There are quite a few court cases regarding establishing someone's race in early American courts. The one for Roba Coffee Vickers in 1810 concerned whether Roba, the daughter of a mulatto (half black, half white) father and a white mother, was herself mulatto. She had married a white man and the court case was to determine if her marriage was valid (it was ruled it was).

Roba (Coffee) Vickers - WikiTree Profile

+8 votes
I do.  I am Puerto Rican and have the typical DNA breakdown of roughly 60% European, 20% Native American and 20% African.  My African roots come by way of my dad and his paternal grandmother.  HER mother was a slave.
by Maureen Randall G2G1 (2.0k points)
Recent studies show that 1% of all Scots belong to Haplogroup E1b1b of North African origin. That includes me, born in Scotland but now living in Australia, yet I am white with blue eyes. I agree with Ethiopian roots of everyone, but my main African gene is Berber from Tunisia.
+5 votes

If one is to believe in DNA I am 3% African with roots in Nigeria and North Africa. However, I have not been able to prove it in my genealogy, which shows Scandinavian roots - viking. So I have to dig deeper

by Hans Henrik Gaardsøe G2G Crew (350 points)
Trust me when I say I know next to nothing about DNA genealogy, lol!  But I recall reading something about 4% being great grandparent distance.  I know there are folks here who know a lot about it, so please correct me if I'm wrong.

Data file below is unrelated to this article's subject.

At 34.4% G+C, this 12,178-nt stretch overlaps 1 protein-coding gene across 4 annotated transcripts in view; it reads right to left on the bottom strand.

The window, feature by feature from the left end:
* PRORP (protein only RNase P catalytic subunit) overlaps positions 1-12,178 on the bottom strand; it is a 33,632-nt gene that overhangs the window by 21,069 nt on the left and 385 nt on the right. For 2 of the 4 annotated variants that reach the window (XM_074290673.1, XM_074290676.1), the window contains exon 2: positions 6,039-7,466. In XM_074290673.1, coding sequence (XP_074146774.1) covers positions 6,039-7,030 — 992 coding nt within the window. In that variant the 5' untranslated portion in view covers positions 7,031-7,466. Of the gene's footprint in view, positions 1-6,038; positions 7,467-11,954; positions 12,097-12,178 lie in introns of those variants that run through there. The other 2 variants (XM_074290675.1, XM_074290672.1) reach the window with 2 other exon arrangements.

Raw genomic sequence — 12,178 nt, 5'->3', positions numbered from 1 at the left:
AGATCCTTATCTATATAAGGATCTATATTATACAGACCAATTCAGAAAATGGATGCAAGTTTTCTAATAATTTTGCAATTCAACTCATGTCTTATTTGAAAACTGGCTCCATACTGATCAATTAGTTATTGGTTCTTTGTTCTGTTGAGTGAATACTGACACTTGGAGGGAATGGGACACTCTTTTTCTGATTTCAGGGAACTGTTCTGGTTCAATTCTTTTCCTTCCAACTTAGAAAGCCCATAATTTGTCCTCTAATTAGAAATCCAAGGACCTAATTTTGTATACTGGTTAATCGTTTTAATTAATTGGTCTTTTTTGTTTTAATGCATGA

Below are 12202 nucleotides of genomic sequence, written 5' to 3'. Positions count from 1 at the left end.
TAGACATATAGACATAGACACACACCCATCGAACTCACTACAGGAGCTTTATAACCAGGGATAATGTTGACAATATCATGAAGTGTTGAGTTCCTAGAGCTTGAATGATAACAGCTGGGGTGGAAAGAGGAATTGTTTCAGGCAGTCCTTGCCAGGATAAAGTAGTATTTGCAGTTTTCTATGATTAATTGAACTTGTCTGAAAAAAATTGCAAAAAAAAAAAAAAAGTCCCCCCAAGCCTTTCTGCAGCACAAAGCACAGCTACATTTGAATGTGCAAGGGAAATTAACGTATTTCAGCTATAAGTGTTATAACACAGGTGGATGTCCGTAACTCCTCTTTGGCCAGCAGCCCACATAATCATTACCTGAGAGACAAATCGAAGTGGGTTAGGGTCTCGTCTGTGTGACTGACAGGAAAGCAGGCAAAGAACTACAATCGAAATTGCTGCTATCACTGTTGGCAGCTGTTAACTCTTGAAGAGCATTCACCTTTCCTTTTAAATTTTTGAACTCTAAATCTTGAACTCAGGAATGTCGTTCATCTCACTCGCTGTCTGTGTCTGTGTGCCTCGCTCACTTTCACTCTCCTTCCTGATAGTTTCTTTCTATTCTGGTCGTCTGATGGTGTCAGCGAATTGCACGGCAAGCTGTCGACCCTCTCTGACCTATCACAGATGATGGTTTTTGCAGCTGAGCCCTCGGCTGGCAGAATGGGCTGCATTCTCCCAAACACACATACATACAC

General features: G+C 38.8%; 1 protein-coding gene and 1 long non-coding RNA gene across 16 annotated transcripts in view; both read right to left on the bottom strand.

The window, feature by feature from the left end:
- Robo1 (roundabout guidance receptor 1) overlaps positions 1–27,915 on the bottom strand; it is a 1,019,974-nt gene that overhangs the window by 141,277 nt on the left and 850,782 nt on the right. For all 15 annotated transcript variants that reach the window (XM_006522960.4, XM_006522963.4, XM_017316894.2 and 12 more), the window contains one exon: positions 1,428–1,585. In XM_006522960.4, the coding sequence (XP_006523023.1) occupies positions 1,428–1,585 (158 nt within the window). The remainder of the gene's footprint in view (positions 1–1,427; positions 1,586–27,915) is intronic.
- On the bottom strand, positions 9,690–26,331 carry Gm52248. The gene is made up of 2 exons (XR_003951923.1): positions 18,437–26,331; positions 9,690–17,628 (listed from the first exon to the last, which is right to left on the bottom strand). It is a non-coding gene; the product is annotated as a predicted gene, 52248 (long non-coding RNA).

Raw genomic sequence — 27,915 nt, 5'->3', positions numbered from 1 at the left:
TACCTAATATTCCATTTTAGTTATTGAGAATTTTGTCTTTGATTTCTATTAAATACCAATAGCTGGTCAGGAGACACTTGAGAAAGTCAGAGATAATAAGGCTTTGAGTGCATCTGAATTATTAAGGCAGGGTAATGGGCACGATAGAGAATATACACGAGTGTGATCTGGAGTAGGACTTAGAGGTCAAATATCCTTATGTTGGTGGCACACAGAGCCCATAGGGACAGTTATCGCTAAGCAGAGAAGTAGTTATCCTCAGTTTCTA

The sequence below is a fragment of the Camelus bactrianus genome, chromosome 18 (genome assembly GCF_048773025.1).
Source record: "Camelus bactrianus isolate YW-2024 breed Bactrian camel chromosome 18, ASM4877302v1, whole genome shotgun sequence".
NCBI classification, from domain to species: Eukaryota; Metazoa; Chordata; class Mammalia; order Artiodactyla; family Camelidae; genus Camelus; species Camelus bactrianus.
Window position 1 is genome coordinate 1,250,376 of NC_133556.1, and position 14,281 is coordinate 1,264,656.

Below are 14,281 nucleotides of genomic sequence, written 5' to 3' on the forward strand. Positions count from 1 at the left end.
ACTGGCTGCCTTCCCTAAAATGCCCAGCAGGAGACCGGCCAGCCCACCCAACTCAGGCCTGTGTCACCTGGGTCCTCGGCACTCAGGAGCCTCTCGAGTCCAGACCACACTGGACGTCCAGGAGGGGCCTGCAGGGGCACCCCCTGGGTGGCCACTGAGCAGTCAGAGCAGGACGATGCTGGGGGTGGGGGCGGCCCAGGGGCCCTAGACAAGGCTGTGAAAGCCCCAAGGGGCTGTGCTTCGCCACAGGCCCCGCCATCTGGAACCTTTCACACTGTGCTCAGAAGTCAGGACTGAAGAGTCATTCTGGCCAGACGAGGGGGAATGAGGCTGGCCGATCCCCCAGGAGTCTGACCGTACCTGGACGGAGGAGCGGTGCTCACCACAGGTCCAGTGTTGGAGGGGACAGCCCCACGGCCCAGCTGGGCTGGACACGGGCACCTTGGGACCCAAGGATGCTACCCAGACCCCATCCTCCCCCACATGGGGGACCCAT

+5 votes
My African ancestry has puzzled me ever since it first showed up on my Ancestry DNA test. 1% Benin Togo. Without the DNA results I never would have guessed any African ancestors. Even through their tweaks and updates, it's stayed consistent. I know it's on my mom's side of the tree because it shows up on all my first cousins that have also taken DNA tests, as well as my sister and uncle - all come in at right about 1%. There is nothing on my dad's side (none of my cousins there have any African DNA), and yet I can find an African ancestor in his tree (My 8th great grandmother - ) Is she far enough back that the DNA doesn't show up? About how many generations back would the person have to be for 1% to show on your DNA test? I have a couple of suspects but they are also brick walls with no sources.
by Matt Melcher G2G6 Mach 1 (14.0k points)

At that low an amount, it's difficult to establish the exact generation, but it seems likely that one of your mom's great-grandparents was approximately a quarter African, assuming that all the African comes from a single ancestor and that you didn't have multiple ancestors who were part African.

Edit: I took a look at your Tree on your mom's side. You can probably rule out Cornelius McGee (1831-1893) and his wife as they were born in Ireland. 

Thanks - yes, the McGee’s are ruled out. I appreciate the perspective you provided. You pretty much point me to the blank spots in my tree. Maybe some day I can get them filled in.